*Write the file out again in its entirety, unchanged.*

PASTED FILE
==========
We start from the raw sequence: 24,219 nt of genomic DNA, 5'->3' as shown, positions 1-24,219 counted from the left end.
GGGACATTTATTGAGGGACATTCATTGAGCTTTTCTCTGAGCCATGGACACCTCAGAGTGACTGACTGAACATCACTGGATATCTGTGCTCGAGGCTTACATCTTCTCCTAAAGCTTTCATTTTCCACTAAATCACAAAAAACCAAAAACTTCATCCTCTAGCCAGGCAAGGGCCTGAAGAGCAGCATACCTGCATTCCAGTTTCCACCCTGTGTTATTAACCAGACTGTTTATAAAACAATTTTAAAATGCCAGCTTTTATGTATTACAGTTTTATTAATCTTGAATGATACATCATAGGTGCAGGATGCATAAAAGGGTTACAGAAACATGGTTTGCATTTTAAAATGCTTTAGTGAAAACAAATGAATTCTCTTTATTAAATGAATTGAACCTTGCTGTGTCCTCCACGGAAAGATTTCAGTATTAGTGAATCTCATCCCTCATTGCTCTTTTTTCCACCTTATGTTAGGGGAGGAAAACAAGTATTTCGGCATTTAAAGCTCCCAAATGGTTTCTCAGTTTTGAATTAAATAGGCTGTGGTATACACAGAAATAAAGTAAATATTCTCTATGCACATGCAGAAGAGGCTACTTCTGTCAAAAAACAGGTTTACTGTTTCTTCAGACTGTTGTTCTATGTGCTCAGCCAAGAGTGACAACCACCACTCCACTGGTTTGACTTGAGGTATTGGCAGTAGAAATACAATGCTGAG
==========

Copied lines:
We start from the raw sequence: 24,219 nt of genomic DNA, 5'->3' as shown, positions 1-24,219 counted from the left end.
GGGACATTTATTGAGGGACATTCATTGAGCTTTTCTCTGAGCCATGGACACCTCAGAGTGACTGACTGAACATCACTGGATATCTGTGCTCGAGGCTTACATCTTCTCCTAAAGCTTTCATTTTCCACTAAATCACAAAAAACCAAAAACTTCATCCTCTAGCCAGGCAAGGGCCTGAAGAGCAGCATACCTGCATTCCAGTTTCCACCCTGTGTTATTAACCAGACTGTTTATAAAACAATTTTAAAATGCCAGCTTTTATGTATTACAGTTTTATTAATCTTGAATGATACATCATAGGTGCAGGATGCATAAAAGGGTTACAGAAACATGGTTTGCATTTTAAAATGCTTTAGTGAAAACAAATGAATTCTCTTTATTAAATGAATTGAACCTTGCTGTGTCCTCCACGGAAAGATTTCAGTATTAGTGAATCTCATCCCTCATTGCTCTTTTTTCCACCTTATGTTAGGGGAGGAAAACAAGTATTTCGGCATTTAAAGCTCCCAAATGGTTTCTCAGTTTTGAATTAAATAGGCTGTGGTATACACAGAAATAAAGTAAATATTCTCTATGCACATGCAGAAGAGGCTACTTCTGTCAAAAAACAGGTTTACTGTTTCTTCAGACTGTTGTTCTATGTGCTCAGCCAAGAGTGACAACCACCACTCCACTGGTTTGACTTGAGGTATTGGCAGTAGAAATACAATGCTGAG